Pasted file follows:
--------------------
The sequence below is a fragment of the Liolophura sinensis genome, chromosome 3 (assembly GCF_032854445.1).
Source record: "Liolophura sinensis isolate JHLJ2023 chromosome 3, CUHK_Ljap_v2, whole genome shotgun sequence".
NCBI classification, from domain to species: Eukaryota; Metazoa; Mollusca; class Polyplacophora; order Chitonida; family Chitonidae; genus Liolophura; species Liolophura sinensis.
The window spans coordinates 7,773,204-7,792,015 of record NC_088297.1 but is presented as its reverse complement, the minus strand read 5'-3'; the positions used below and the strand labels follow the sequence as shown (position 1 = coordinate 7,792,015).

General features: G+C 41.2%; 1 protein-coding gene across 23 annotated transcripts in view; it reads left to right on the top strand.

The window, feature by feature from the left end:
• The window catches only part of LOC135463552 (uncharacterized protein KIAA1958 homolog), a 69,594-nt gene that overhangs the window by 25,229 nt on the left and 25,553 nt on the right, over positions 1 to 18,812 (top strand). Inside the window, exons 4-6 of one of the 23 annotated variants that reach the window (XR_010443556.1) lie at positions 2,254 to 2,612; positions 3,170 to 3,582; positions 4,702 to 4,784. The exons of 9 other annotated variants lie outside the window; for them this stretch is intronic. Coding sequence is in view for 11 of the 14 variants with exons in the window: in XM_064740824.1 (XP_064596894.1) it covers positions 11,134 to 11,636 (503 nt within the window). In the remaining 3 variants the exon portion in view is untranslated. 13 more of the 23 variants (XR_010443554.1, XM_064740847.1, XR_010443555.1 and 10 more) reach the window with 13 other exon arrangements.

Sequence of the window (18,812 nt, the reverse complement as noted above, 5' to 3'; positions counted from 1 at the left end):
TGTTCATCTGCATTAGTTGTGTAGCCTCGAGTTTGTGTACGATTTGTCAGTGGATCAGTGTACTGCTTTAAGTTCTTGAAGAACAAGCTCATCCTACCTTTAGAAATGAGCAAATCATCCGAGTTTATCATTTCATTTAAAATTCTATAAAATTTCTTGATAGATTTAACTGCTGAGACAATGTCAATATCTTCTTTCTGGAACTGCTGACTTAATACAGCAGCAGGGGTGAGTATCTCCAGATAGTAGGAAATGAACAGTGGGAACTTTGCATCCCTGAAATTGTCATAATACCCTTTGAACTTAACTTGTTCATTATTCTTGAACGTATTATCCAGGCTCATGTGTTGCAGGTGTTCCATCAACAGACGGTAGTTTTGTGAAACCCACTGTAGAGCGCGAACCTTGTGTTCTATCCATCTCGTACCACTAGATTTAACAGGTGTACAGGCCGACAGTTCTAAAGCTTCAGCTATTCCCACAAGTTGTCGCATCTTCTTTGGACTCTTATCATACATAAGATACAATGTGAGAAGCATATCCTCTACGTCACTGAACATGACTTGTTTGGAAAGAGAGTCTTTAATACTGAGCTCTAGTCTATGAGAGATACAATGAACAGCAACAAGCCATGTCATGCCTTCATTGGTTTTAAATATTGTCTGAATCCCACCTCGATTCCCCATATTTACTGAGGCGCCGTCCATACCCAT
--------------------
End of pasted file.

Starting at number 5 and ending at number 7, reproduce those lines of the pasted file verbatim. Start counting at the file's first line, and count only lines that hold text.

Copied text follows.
General features: G+C 41.2%; 1 protein-coding gene across 23 annotated transcripts in view; it reads left to right on the top strand.

The window, feature by feature from the left end:
• The window catches only part of LOC135463552 (uncharacterized protein KIAA1958 homolog), a 69,594-nt gene that overhangs the window by 25,229 nt on the left and 25,553 nt on the right, over positions 1 to 18,812 (top strand). Inside the window, exons 4-6 of one of the 23 annotated variants that reach the window (XR_010443556.1) lie at positions 2,254 to 2,612; positions 3,170 to 3,582; positions 4,702 to 4,784. The exons of 9 other annotated variants lie outside the window; for them this stretch is intronic. Coding sequence is in view for 11 of the 14 variants with exons in the window: in XM_064740824.1 (XP_064596894.1) it covers positions 11,134 to 11,636 (503 nt within the window). In the remaining 3 variants the exon portion in view is untranslated. 13 more of the 23 variants (XR_010443554.1, XM_064740847.1, XR_010443555.1 and 10 more) reach the window with 13 other exon arrangements.